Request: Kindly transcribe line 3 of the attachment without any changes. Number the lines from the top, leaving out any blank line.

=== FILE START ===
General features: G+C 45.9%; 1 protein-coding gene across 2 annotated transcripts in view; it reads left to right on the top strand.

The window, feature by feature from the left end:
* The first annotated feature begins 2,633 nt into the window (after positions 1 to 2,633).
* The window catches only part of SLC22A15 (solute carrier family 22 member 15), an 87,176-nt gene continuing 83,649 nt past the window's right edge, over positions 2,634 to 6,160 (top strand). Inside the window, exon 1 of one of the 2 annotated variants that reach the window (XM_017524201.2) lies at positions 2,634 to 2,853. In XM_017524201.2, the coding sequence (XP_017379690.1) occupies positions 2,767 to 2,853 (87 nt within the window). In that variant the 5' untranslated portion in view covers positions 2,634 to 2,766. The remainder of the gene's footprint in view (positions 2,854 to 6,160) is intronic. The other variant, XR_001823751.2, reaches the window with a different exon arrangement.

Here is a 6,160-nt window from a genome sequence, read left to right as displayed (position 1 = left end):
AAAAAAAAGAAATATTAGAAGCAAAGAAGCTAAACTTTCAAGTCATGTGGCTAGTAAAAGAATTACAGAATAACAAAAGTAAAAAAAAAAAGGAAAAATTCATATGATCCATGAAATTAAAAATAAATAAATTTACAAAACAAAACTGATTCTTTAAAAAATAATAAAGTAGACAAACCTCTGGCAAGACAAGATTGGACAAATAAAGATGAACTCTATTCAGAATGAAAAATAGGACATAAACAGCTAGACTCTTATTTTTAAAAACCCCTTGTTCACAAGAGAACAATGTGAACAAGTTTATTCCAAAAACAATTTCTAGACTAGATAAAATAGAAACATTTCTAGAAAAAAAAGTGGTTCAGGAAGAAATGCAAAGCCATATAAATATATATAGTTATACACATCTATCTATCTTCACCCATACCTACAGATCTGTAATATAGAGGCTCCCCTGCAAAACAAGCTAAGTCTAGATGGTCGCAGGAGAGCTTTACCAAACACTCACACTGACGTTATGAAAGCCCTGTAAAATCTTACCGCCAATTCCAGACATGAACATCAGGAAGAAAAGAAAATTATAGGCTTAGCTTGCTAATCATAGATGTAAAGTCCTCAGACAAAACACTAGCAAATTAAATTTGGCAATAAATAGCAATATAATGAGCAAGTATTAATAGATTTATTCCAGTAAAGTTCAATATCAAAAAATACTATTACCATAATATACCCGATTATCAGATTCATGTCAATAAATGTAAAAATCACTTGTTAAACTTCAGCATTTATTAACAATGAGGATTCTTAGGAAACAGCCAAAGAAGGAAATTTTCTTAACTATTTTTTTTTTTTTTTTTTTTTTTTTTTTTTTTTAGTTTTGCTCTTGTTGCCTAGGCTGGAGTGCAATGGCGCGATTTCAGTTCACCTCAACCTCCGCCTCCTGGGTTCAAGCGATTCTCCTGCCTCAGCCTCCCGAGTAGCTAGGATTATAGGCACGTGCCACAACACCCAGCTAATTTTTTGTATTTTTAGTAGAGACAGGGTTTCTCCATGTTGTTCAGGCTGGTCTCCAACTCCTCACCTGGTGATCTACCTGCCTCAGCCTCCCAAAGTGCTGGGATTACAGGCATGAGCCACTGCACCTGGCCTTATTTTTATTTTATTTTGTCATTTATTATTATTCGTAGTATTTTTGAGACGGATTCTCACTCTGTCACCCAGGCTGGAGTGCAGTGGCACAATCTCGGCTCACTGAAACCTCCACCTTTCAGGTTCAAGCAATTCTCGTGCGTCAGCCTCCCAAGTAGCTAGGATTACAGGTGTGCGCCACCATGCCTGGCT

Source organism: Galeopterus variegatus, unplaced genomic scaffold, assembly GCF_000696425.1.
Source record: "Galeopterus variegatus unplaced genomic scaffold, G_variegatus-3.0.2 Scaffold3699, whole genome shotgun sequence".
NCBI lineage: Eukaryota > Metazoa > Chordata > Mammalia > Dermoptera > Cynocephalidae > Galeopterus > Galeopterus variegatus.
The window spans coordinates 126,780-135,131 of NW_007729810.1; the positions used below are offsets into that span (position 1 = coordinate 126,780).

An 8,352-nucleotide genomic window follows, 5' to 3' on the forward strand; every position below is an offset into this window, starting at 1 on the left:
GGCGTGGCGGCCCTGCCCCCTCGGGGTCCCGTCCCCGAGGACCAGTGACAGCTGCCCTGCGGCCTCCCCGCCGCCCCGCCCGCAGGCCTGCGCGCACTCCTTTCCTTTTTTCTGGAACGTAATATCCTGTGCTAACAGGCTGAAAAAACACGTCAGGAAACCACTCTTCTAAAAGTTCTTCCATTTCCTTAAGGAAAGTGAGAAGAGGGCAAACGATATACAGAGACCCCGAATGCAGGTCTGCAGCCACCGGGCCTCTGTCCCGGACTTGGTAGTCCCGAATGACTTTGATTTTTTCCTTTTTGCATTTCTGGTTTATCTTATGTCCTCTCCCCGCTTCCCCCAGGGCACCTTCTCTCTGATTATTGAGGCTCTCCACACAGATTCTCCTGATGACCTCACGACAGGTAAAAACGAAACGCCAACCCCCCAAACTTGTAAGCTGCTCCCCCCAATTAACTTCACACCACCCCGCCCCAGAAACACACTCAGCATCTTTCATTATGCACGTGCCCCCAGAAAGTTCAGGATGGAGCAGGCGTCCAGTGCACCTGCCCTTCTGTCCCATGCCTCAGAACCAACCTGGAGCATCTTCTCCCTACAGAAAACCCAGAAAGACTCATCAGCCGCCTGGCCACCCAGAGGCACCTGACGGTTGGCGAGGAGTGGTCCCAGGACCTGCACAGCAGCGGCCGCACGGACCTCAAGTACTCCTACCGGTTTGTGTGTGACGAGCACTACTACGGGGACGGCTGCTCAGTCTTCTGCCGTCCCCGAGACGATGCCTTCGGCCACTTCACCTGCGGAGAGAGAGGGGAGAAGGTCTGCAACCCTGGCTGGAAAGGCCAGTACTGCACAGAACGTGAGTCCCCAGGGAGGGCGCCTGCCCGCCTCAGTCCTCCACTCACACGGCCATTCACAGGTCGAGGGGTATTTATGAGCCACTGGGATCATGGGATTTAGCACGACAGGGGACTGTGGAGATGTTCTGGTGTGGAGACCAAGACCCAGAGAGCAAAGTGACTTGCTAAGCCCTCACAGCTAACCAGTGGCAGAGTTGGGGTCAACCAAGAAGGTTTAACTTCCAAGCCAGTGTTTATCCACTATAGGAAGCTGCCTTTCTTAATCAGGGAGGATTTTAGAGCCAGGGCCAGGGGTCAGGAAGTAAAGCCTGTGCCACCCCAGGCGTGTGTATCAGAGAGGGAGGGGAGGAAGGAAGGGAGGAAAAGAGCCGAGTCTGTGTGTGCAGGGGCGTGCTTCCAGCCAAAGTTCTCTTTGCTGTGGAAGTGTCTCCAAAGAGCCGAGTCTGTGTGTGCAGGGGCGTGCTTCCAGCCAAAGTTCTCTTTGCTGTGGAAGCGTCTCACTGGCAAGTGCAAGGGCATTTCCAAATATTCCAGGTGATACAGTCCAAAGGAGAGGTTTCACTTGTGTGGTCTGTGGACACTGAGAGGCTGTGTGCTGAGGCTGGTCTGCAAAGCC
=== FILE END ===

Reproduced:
* The first annotated feature begins 2,633 nt into the window (after positions 1 to 2,633).